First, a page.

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Supply Chains and Labour Rights

- December 20, 2012

The “fire in Bangladesh”:http://www.nytimes.com/2012/12/18/world/asia/bangladesh-factory-fire-caused-by-gross-negligence.html has spurred a broader political controversy over whether large US firms such as Walmart have a responsibility to improve safety conditions in their subcontractors. This feeds into a broader set of questions over the extent to which international labor rights are observed. Most of the research (including Beth Simmons’ “important recent book”:http://scholar.harvard.edu/bsimmons/mobilizing-for-human-rights) has focused on a narrower range of human rights. However, a chapter for the new _World Bank Development Handbook_, “Margaret Levi”:http://siteresources.worldbank.org/EXTNWDR2013/Resources/8258024-1320950747192/8260293-1320956712276/8261091-1348683883703/WDR2013_bp_Aligning_Rights_and_Incentives.pdf and a group of her colleagues provides an overview of labor rights, arguing that they are apparently being violated more rather than less over time in most regions of the world. Nor are efforts to counteract the deficiencies of formal institutions through supply chain management notably effective.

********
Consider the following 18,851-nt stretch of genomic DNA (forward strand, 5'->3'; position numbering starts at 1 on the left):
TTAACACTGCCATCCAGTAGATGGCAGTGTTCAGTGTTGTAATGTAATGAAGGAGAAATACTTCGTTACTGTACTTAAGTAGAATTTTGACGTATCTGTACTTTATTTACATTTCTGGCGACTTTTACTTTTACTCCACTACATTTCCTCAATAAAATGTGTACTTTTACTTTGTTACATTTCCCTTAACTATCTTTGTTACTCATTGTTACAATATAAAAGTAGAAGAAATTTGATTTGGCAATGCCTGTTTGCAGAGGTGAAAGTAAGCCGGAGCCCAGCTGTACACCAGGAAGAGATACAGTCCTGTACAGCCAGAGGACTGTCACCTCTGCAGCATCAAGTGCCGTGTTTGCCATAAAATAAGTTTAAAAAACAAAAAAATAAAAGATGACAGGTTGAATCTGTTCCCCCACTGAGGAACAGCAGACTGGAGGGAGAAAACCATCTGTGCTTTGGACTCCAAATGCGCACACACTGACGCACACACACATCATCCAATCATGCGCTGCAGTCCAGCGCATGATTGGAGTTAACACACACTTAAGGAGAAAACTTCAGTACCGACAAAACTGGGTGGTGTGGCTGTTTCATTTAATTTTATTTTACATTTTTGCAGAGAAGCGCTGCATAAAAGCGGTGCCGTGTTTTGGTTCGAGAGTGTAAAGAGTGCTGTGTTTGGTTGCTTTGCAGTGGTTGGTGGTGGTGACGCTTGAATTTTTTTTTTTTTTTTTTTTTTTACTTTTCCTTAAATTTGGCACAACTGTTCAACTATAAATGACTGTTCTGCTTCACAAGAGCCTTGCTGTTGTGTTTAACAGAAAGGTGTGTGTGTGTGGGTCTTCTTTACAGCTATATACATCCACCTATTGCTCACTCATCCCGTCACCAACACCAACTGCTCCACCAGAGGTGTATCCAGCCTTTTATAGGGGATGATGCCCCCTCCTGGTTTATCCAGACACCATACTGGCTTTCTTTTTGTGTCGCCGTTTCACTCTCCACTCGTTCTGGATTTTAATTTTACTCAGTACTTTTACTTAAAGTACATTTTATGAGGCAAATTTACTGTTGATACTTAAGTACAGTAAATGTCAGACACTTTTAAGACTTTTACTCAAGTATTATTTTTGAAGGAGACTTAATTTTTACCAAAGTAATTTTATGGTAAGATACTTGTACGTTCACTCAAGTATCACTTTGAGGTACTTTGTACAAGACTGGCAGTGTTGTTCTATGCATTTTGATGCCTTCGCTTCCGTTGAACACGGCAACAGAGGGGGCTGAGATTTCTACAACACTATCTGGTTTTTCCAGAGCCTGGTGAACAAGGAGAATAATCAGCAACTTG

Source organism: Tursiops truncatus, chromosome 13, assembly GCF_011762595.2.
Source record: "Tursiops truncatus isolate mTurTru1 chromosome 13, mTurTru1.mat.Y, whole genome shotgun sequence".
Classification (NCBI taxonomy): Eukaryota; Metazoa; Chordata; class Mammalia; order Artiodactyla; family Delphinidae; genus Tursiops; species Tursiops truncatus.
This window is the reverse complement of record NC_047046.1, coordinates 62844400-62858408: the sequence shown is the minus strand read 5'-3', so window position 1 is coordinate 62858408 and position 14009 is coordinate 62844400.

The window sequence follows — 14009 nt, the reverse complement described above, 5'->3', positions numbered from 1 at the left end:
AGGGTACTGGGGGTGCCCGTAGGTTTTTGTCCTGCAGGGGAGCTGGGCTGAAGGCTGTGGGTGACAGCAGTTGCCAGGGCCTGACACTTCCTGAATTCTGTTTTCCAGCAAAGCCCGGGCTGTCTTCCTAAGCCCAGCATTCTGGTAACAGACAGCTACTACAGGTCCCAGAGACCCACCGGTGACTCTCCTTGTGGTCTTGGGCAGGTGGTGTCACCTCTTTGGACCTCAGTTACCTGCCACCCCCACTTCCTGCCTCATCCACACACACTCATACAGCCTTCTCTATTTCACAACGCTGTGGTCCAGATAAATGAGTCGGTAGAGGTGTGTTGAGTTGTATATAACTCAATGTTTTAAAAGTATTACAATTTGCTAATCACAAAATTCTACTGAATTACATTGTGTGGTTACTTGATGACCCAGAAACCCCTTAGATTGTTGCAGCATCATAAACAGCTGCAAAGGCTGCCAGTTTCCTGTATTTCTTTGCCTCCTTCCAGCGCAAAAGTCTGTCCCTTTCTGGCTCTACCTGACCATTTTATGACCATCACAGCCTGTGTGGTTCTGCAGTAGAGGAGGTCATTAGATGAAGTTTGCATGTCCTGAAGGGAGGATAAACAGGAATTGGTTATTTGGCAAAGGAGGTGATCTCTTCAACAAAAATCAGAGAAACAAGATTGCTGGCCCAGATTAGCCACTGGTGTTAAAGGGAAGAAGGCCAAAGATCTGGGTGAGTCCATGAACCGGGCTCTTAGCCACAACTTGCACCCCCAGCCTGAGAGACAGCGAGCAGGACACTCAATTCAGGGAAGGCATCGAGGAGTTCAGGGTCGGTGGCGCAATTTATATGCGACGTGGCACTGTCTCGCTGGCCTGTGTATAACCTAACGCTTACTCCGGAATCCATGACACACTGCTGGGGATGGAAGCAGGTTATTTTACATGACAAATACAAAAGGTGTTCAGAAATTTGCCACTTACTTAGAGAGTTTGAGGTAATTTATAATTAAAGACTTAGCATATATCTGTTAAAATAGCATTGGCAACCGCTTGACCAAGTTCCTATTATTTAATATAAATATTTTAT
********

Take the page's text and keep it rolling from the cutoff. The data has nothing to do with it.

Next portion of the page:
bq. [Richard] Locke’s (forthcoming) remarkable access to several major corporations has allowed him to conduct the most serious evaluation to date of the possibilities and limits of corporate schemes. Using Nike’s internal audit data, he shows that Nike’s private compliance initiatives “are not producing the significant and sustained improvements in workplace conditions that many had hoped for.” He reaches similar conclusions after examining audit data for Phillips Van Heusen and Hewlett-Packard. The supply chains of all three companies improve in specific areas, such as health and safety, deteriorate in labor standards, and cycle in and out of compliance over time. Locke concludes that researchers and policy makers have often inappropriately specified the power relationships between brands and suppliers and under-theorized the conflicted incentives inherent in CSR initiatives in the competitive global economy. In spite of non-compliance with brand codes of conduct, Locke finds it is rare for a company to fire the supplier or pull out of a factory, especially if there is strong demand for turnaround on a particular product. Moreover, suppliers who are in full compliance seem to receive little reward, such as increased orders for suppliers, for full compliance. Asking suppliers to compete on price and simultaneously raise labor standards gives them fundamentally conflicting signals.